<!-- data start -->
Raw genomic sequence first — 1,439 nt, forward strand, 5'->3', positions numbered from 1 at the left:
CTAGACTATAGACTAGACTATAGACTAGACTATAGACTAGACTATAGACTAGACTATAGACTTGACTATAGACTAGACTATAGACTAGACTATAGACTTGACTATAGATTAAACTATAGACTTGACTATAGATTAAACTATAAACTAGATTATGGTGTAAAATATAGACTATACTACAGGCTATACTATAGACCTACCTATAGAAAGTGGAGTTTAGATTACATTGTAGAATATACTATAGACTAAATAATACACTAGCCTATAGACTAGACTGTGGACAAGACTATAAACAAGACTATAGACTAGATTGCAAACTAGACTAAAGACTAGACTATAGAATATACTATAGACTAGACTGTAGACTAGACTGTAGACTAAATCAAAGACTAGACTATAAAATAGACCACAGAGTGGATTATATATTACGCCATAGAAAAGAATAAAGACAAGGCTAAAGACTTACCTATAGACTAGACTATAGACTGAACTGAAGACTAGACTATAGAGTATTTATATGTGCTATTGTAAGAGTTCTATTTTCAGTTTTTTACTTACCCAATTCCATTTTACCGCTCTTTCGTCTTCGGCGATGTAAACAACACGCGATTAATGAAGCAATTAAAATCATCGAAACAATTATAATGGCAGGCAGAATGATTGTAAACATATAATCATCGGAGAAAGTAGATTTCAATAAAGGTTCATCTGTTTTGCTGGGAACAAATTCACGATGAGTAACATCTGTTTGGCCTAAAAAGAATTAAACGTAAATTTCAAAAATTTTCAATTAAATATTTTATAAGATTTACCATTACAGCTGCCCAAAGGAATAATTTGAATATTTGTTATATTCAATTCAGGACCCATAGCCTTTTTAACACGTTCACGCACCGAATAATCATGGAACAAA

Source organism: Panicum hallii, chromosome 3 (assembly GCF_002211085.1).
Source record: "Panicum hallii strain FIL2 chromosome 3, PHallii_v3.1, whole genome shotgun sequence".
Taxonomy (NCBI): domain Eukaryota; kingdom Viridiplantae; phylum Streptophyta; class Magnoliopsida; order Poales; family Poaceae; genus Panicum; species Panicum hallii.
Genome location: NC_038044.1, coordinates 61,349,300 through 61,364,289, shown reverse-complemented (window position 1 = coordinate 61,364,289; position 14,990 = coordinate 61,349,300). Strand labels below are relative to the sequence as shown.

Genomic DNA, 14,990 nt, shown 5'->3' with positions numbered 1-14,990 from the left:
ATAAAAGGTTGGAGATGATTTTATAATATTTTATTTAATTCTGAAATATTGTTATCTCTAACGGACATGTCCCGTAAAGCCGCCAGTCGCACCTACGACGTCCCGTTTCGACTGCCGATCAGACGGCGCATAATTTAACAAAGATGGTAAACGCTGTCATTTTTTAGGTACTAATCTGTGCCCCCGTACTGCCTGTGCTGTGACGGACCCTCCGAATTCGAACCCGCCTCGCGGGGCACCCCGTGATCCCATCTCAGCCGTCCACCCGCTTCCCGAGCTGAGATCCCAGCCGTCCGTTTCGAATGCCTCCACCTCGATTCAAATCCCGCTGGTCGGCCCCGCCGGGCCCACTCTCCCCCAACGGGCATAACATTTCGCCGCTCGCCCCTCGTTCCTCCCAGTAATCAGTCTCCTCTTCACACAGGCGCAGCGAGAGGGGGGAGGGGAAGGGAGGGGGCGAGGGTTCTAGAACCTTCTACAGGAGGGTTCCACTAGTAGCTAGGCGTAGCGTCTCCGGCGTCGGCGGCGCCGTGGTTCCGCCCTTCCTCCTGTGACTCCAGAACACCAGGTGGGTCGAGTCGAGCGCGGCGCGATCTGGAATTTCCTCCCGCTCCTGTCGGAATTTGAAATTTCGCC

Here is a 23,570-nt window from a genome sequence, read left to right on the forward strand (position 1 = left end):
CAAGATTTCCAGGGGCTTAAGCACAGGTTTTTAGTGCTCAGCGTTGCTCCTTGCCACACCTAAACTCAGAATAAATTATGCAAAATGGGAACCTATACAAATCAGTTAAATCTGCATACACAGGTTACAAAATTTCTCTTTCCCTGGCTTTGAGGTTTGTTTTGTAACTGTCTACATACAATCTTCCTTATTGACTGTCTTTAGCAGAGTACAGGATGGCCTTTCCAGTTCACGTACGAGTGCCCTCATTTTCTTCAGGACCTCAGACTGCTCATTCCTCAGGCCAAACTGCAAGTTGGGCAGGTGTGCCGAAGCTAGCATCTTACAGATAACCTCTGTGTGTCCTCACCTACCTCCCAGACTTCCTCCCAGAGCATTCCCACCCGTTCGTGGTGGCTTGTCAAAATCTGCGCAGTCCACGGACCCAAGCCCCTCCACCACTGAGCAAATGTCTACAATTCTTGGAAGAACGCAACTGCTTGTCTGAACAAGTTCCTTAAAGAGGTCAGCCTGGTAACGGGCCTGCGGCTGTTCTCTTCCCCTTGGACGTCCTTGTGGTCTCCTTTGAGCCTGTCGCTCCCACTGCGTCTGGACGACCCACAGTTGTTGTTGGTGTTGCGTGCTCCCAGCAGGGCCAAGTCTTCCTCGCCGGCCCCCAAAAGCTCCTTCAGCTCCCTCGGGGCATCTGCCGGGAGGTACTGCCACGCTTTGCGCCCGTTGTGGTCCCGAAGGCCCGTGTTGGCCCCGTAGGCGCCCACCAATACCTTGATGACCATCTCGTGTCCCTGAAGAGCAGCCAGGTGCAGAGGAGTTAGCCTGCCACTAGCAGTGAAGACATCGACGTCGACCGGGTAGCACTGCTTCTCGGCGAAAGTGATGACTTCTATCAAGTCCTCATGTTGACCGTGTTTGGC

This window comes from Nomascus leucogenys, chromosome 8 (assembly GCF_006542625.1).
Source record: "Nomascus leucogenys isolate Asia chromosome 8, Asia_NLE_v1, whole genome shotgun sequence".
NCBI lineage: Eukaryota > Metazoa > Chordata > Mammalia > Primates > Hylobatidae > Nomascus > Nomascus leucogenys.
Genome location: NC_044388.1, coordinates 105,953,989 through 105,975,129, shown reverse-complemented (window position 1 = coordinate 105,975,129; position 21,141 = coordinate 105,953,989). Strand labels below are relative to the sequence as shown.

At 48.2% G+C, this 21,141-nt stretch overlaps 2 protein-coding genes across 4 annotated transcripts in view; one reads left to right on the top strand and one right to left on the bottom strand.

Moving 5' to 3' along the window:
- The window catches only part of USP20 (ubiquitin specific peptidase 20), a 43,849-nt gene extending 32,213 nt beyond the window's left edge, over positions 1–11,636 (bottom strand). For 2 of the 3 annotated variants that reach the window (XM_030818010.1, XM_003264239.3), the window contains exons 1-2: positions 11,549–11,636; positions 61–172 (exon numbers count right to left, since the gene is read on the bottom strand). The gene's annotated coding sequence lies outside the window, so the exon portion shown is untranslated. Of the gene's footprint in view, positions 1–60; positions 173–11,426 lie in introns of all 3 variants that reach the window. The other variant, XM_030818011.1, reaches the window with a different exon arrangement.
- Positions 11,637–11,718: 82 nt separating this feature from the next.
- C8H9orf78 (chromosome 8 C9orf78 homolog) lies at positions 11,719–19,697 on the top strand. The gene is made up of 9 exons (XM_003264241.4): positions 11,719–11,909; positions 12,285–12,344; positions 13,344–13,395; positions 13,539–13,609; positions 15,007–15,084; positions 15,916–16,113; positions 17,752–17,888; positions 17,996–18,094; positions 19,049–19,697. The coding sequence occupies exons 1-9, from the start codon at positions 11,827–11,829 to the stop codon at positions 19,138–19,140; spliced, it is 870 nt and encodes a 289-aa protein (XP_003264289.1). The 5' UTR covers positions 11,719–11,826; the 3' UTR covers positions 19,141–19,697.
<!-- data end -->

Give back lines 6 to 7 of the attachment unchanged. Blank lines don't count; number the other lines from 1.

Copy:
Genome location: NC_038044.1, coordinates 61,349,300 through 61,364,289, shown reverse-complemented (window position 1 = coordinate 61,364,289; position 14,990 = coordinate 61,349,300). Strand labels below are relative to the sequence as shown.

Genomic DNA, 14,990 nt, shown 5'->3' with positions numbered 1-14,990 from the left: